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Vulcan Peak Hike

From Oregon Hikers Field Guide

View down Box Canyon Creek to Pearsoll Peak from Vulcan Peak, Kalmiopsis Wilderness (bobcat)
Yerba santa (Eriodictyon californicum), Vulcan Peak Trail (bobcat)
View to Red Mountain and Chetco Peak from the Vulcan Peak Trail (bobcat)
Biscuit Fire slopes, Vulcan Peak (bobcat)
The hike to Vulcan Peak (bobcat) Courtesy: Google Maps
  • Start point: Vulcan Peak TrailheadRoad.JPG
  • End point: Vulcan Peak
  • Hike Type: In and out
  • Distance: 2.6 miles
  • Elevation gain: 935 feet
  • High Point: 4,655 feet
  • Difficulty: Moderate
  • Seasons: Mid-spring to mid-fall
  • Family Friendly: Yes
  • Backpackable: No
  • Crowded: No


Hike Description

The hike to Vulcan Peak, along the edge of the Kalmiopsis Wilderness, offers views to the surrounding peaks of the wilderness, including the highest, Pearsoll Peak. The route follows a serpentine ridge that transitions to red peridotite on the summit ridge. From the old lookout site, you’ll scramble along the ridge to get views down to Vulcan Lake and Lish Lake. The whole area was thoroughly scorched by the 2002 Biscuit Fire, the largest forest fire in Oregon’s modern history but, while only whitened snags remain of the montane coniferous forest, the understory shrubbery is rich in variety.

Around the trailhead, rhododendrons bloom in June in a patch of standing forest. Follow the Chetco Divide Trail up a ridge into the zone of the Biscuit Fire. Here, manzanita, chinquapin, Sadler oak, and canyon live oak compose the dominant vegetation. You’re on an old jeep road, now converted to a trail, that used to convey miners’ ore and supplies to O’Brien, Oregon. Soon, however, you’ll come to a junction where the Chetco Divide Trail splits off to the right.

Follow the Vulcan Lake Trail up to the left. At an old vehicle landing, get a view down to the head of the Boulder Creek valley and the narrow, rough track that leads to the Johnson Butte Trailhead for Vulcan Lake. Looking south to Mount Emily, you can see that much of the forest canopy remains after the devastating forest fires. To the west, the Pacific Ocean shimmers. The trail makes a traverse across a steep slope of whitened snags; in places, you’ll have to cross a few small slide chutes. Looking down, you notice the Chetco Divide Trail proceeding along an even contour. Then make a switchback to get a view of Bosley Butte standing out to the west. Once you round a ridge, you'll see the red peridotite summit ridge of Vulcan Peak. The plants become more stunted, but you’ll pick out columbine, California lovage, and pincushion mats of sandwort. At a windy saddle, views extend southeast to Chetco Peak, while on the skyline, the snow-capped peaks of Preston Peak, Copper Mountain, and Youngs Peak appear.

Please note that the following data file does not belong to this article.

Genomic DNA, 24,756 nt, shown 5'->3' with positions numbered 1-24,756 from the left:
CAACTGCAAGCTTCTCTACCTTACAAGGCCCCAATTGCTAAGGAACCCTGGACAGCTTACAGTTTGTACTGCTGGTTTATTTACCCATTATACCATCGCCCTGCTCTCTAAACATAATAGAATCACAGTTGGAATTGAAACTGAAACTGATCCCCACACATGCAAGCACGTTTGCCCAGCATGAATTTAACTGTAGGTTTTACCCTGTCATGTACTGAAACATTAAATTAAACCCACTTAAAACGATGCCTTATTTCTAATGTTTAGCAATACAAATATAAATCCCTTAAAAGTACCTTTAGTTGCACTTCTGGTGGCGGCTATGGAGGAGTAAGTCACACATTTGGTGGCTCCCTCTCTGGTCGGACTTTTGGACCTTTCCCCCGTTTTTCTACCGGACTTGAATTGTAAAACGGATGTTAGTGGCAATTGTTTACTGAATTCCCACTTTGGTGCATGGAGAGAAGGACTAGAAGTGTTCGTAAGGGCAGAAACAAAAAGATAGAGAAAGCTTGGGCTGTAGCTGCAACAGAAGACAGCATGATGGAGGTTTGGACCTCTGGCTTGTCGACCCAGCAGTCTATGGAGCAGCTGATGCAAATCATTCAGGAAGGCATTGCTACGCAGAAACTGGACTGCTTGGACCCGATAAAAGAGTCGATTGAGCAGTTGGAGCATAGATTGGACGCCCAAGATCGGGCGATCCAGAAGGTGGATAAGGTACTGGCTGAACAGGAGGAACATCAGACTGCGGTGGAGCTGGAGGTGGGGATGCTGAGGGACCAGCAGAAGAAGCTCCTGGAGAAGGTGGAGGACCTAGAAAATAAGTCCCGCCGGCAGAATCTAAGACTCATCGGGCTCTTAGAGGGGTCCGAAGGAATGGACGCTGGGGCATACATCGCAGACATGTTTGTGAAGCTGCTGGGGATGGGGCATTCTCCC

The final traverse up to the summit of Vulcan Peak takes you through boulders of red rock to a lookout site where only the guy cable anchors and broken glass remain. To get more views, scramble along the ridge where azalea and iris bloom in June. First you’ll see Lish Lake and, when you come to the end of the ridge, you’re looking down on Vulcan Lake. To the east, you can make out Canyon Peak, with Grayback Mountain the highest point on the eastern horizon. Pearsoll Peak is to the northeast, and in the northwest are the Big Craggies and Collier Butte.

Off-trail loop connector:

You can make a loop to Vulcan Lake by taking advantage of an easy scramble down Vulcan Peak’s northeast ridge to hit the Vulcan Lake Trail. This means a hike back to the Vulcan Peak Trailhead on the Vulcan Lake Road – about 1 ¾ miles.


  • Maps: Hike Finder
  • U.S. Department of Agriculture, Forest Service: Kalmiopsis and Wild Rogue Wilderness
  • U.S. Department of Agriculture, Forest Service: Powers and Gold Beach Ranger Districts
  • U.S. Department of Agriculture, Forest Service: Siskiyou National Forest

Fees, Regulations, etc.

  • Wilderness regulations apply
  • Restrooms, picnic tables at trailhead

Trip Reports

Related Discussions / Q&A

Guidebooks that cover this hike

  • 100 Hikes/Travel Guide: Oregon Coast & Coast Range by William L. Sullivan
  • 75 Hikes on Oregon’s Coast Range & Siskiyous by Rhonda & George Ostertag
  • A Guide to the Kalmiopsis Wilderness by the U.S. Forest Service
  • Oregon Hiking by Sean Patrick Hill
  • Pacific Northwest Hiking by Scott Leonard & Sean Patrick Hill

More Links


Oregon Hikers Field Guide is built as a collaborative effort by its user community. While we make every effort to fact-check, information found here should be considered anecdotal. You should cross-check against other references before planning a hike. Trail routing and conditions are subject to change. Please contact us if you notice errors on this page.

Hiking is a potentially risky activity, and the entire risk for users of this field guide is assumed by the user, and in no event shall Trailkeepers of Oregon be liable for any injury or damages suffered as a result of relying on content in this field guide. All content posted on the field guide becomes the property of Trailkeepers of Oregon, and may not be used without permission.